In 2012, the Obama administration finalized fuel efficiency standards for cars and trucks of 54.5 miles per gallon by 2025. The standards exceed what is currently technologically feasible given consumer preferences, so a key safety valve of the 2012 regulation is a requirement that the federal government undertake a midterm evaluation by April 2018, pursuant to which federal regulators would decide whether the 2025 goal was achievable.
On November 30, the U.S. Environmental Protection Agency (EPA) unexpectedly announced that it had conducted a midterm review, and was proposing to adjust the 2025 standard to 51.4 mpg, and thus largely maintain the existing rules. Yesterday, Bloomberg’s Ryan Beene and John Lippert reported that the EPA today will issue a “final determination” that upholds its November 30 proposal.
The politics of the matter are clear: The EPA is desperately and unfairly trying to salvage President Obama’s climate legacy. The midterm evaluation for the 2025 fuel efficiency standards wasn’t due for more than a year from now. Why, then, would the EPA perform an ultra-rushed midterm evaluation during Obama’s lame duck period? The obvious answer is that the agency is trying to lock in the standards before President-elect Trump takes office in a week. I strongly suspect the effort is futile, as I see no legal basis why the Trump administration cannot reopen the rulemaking and change course.
The EPA’s midnight midterm evaluation raises another political point: It serves to again demonstrate the duplicity of EPA Administrator Gina McCarthy’s rhetoric to the American public. As I noted earlier this week, McCarthy says that one of her most lasting legacies is the “unprecedented outreach” the agency has performed to all sectors of society regarding environmental policy making. The midterm evaluation process makes a mockery of McCarthy’s claim.
As I noted above, the midterm fuel efficiency evaluation was due on April 2018, more than a year from now. In 2012, the EPA told automakers that the proposal would be published in mid-2017. The automakers relied on this information to commission their own technical analyses in order to inform the agency’s decision making. However, very little of this research was completed before the agency’s surprise announcement on November 30 that it proposed to effectively maintain the existing standards. The upshot is that the agency pulled the rug out from automakers.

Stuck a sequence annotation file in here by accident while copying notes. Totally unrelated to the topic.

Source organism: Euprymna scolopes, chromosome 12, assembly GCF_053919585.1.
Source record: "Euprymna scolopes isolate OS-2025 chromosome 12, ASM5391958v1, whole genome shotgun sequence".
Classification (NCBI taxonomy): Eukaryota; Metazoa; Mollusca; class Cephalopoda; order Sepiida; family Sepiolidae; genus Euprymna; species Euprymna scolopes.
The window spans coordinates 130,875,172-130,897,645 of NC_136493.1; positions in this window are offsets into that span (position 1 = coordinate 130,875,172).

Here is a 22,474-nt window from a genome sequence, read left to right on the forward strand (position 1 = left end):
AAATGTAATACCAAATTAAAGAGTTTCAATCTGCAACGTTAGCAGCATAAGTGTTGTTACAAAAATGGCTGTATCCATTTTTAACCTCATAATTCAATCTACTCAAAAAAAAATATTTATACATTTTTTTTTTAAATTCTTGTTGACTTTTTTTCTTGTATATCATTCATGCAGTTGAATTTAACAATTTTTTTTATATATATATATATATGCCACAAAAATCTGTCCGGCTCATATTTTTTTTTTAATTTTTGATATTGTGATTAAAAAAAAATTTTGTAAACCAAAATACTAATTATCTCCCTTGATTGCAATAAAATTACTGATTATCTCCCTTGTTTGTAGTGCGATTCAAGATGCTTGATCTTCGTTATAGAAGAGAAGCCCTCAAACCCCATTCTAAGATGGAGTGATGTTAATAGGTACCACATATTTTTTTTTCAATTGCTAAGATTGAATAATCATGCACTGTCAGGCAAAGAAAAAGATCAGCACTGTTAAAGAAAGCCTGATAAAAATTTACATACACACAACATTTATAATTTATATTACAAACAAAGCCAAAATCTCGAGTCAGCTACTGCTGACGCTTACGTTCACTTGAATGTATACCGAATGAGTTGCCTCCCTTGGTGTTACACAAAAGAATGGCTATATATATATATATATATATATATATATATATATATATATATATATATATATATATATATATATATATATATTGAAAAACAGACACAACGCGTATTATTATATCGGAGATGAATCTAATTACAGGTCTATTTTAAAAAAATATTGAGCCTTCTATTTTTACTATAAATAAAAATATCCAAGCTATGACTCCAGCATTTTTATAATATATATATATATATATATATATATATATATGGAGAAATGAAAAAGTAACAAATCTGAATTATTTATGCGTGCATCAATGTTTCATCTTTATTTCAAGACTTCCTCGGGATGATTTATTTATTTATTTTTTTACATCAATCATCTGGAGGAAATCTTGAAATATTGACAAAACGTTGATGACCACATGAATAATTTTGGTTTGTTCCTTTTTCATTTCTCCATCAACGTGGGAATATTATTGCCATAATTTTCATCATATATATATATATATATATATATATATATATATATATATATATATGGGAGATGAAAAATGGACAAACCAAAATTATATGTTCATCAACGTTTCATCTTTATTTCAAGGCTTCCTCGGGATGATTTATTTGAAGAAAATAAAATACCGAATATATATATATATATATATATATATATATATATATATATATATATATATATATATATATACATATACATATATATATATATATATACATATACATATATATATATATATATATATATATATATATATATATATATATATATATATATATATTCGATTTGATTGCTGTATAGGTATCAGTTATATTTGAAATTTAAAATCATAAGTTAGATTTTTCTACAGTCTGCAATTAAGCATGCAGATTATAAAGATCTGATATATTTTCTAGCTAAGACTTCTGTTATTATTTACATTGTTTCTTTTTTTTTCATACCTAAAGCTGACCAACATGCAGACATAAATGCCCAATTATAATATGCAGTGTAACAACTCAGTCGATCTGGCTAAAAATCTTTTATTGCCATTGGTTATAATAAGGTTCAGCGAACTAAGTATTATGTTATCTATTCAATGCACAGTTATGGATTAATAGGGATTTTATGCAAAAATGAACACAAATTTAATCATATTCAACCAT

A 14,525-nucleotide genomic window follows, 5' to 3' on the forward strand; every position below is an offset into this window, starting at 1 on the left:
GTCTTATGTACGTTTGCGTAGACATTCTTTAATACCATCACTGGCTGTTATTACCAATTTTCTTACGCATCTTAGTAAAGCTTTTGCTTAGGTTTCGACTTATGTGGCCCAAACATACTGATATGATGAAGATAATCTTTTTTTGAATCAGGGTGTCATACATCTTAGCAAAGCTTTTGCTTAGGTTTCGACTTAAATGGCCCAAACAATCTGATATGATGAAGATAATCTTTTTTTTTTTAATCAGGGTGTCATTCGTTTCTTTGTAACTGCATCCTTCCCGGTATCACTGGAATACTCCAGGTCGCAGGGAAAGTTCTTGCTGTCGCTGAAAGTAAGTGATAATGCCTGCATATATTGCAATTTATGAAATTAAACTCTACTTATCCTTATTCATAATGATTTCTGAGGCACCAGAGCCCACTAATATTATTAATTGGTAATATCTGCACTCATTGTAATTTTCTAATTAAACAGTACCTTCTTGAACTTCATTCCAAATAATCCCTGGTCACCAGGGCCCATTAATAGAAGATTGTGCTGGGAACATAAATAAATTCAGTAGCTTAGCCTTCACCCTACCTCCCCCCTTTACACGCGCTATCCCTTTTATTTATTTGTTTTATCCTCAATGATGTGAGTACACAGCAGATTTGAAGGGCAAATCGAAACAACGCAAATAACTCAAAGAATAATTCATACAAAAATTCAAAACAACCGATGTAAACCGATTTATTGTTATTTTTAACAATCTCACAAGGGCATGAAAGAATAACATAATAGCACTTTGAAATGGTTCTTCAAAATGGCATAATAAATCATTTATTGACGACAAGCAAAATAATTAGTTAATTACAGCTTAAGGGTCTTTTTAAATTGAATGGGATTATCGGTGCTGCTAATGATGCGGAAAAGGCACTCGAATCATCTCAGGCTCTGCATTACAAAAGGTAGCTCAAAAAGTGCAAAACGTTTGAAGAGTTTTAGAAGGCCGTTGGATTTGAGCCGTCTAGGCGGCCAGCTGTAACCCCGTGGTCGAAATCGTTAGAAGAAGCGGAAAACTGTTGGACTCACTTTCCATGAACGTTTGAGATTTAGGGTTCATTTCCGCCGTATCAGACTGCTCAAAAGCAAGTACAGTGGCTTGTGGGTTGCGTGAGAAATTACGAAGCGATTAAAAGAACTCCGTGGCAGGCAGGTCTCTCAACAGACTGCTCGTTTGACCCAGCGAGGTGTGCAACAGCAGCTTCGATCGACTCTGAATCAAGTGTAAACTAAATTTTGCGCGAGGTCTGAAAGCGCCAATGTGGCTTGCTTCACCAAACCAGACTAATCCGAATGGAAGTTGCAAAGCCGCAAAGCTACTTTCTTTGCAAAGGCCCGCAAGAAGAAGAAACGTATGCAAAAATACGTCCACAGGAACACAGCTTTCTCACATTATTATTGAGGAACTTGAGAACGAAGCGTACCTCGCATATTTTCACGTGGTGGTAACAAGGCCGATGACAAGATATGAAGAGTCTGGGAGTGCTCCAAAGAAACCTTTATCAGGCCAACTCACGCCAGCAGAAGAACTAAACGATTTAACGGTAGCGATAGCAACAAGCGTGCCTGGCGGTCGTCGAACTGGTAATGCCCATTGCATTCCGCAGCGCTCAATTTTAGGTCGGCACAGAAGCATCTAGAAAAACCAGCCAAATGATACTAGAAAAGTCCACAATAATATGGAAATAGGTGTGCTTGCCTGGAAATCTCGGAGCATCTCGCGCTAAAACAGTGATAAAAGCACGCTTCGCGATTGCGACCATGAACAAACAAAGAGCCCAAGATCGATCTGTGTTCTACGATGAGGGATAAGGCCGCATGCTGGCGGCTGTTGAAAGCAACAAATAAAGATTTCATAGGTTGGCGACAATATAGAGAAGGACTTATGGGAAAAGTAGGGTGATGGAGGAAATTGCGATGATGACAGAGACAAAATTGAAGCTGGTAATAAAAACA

But it gets worse. Concomitant with the EPA’s proposal, the agency published an administrative record that includes a nearly 1,000-page technical support document that relies on almost 1,100 studies. For any complex determination of this sort, the agency typically allows 90 to 120 days for comment. For the midterm evaluation, the EPA only allowed for a 30-day comment period, which is simply unfair because it deprives regulated entities of the time necessary to provide thorough comment. When automakers and auto dealers, among others, asked for an extension of the comment period, the EPA refused.
Accordingly, the comment period ended on December 30. Given the importance of the underlying policy, it is almost certain that the agency received scores of thousands, perhaps even hundreds of thousands of pages of comments and supporting documentation on its proposal. And yet, according to Bloomberg, the EPA will today issue a final determination. Therefore, in a mere 13 days, the EPA supposedly will have thoughtfully considered all this information. I sincerely doubt this is even possible.
In sum, the agency is ramming through this enormously consequential regulatory action without even having attempted any legitimate outreach with stakeholders. Instead, the agency is rushing as fast as it can, in order to promulgate its predetermined decision in the final week before the White House changes hands. Such a farcical administrative process puts the lie to EPA Administrator Gina McCarthy’s claim that her Orwellian claim that her legacy is founded in part on the agency’s “unprecedented outreach.”
In a subsequent post, I will discuss the policy of today’s expected decision. In particular, I will address the question of whether the EPA has consummated a power grab from its sister agency, the National Highway Traffic Safety Administration (NHTSA). Until 2009, NHTSA was, by law, the only federal regulator able to set fuel economy standards. But thanks to the 2009 endangerment finding, the EPA and NHTSA jointly promulgated fuel efficiency standards.
Technically, the EPA’s authority is limited to setting greenhouse gas emissions standards from vehicle tailpipes, but, in practice, this is the same as setting fuel efficiency. The decision for EPA and NHTSA to jointly promulgate fuel efficiency/tailpipe emissions standards was administrative—that is, it does not reflect the express will of Congress (and may even contradict it).
With today’s expected decision, the EPA appears to be acting solo and without NHTSA. If this is so, then it will mark an important expansion of EPA authority, one that was achieved at the expense of another federal agency.